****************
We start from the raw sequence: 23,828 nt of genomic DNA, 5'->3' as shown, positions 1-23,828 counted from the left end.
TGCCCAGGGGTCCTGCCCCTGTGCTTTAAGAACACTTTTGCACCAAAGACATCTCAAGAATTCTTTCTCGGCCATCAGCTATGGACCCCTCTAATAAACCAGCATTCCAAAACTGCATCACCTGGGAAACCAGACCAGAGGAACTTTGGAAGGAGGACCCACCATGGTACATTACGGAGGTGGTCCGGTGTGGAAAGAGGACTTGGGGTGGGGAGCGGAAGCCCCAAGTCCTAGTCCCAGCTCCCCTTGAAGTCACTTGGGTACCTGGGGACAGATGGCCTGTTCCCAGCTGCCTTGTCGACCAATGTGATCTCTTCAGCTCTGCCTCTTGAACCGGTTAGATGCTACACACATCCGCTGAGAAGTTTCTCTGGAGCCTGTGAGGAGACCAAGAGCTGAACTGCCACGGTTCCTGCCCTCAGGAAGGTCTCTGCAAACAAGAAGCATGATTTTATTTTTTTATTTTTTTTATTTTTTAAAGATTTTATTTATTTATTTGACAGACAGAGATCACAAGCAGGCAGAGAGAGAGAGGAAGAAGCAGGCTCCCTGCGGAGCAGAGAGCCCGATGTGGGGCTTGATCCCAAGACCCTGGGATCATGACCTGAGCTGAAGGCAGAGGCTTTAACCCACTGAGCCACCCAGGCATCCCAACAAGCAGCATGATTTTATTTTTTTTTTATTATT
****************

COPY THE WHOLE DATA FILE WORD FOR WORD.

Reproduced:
We start from the raw sequence: 23,828 nt of genomic DNA, 5'->3' as shown, positions 1-23,828 counted from the left end.
TGCCCAGGGGTCCTGCCCCTGTGCTTTAAGAACACTTTTGCACCAAAGACATCTCAAGAATTCTTTCTCGGCCATCAGCTATGGACCCCTCTAATAAACCAGCATTCCAAAACTGCATCACCTGGGAAACCAGACCAGAGGAACTTTGGAAGGAGGACCCACCATGGTACATTACGGAGGTGGTCCGGTGTGGAAAGAGGACTTGGGGTGGGGAGCGGAAGCCCCAAGTCCTAGTCCCAGCTCCCCTTGAAGTCACTTGGGTACCTGGGGACAGATGGCCTGTTCCCAGCTGCCTTGTCGACCAATGTGATCTCTTCAGCTCTGCCTCTTGAACCGGTTAGATGCTACACACATCCGCTGAGAAGTTTCTCTGGAGCCTGTGAGGAGACCAAGAGCTGAACTGCCACGGTTCCTGCCCTCAGGAAGGTCTCTGCAAACAAGAAGCATGATTTTATTTTTTTATTTTTTTTATTTTTTAAAGATTTTATTTATTTATTTGACAGACAGAGATCACAAGCAGGCAGAGAGAGAGAGGAAGAAGCAGGCTCCCTGCGGAGCAGAGAGCCCGATGTGGGGCTTGATCCCAAGACCCTGGGATCATGACCTGAGCTGAAGGCAGAGGCTTTAACCCACTGAGCCACCCAGGCATCCCAACAAGCAGCATGATTTTATTTTTTTTTTATTATT